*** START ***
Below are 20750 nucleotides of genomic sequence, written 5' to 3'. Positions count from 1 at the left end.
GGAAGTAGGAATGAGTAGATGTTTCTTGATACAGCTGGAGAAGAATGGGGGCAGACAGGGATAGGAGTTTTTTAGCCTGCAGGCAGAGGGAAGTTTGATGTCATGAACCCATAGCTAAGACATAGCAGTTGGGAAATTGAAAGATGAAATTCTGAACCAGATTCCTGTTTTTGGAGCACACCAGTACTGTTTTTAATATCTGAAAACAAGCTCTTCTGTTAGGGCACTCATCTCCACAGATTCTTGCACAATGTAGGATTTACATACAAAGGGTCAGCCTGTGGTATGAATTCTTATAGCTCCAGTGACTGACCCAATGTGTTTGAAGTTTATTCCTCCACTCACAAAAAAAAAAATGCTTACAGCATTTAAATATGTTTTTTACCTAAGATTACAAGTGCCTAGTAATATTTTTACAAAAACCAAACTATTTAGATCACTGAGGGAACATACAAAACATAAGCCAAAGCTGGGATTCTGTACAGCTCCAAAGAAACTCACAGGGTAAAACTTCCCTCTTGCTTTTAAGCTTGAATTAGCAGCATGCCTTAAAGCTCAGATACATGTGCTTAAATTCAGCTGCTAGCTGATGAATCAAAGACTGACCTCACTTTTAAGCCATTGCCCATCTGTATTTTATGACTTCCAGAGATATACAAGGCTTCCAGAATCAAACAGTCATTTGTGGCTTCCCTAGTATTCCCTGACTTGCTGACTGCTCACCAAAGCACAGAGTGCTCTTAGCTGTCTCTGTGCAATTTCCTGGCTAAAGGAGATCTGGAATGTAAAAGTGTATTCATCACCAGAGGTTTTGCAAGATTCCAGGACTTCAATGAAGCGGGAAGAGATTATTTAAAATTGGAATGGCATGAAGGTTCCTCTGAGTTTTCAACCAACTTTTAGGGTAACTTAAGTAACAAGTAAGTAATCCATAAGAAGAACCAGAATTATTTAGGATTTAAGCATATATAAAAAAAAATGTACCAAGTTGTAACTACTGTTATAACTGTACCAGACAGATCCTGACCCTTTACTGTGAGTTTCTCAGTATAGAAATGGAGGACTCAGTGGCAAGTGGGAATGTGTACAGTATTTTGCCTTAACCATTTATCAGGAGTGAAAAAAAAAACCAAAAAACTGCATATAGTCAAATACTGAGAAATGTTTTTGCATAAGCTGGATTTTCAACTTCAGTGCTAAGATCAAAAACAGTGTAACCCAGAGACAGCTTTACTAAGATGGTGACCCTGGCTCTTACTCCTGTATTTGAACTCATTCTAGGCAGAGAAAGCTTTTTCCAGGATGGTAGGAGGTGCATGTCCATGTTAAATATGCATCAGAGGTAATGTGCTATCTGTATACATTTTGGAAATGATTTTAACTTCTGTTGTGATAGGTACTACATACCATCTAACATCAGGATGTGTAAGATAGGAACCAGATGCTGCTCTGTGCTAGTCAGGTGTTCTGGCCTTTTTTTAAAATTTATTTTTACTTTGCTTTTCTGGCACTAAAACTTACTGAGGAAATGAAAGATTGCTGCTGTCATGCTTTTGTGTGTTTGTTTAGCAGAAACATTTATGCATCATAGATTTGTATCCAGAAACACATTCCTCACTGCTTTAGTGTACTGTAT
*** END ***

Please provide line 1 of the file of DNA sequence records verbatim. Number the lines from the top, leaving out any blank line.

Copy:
Below are 20750 nucleotides of genomic sequence, written 5' to 3'. Positions count from 1 at the left end.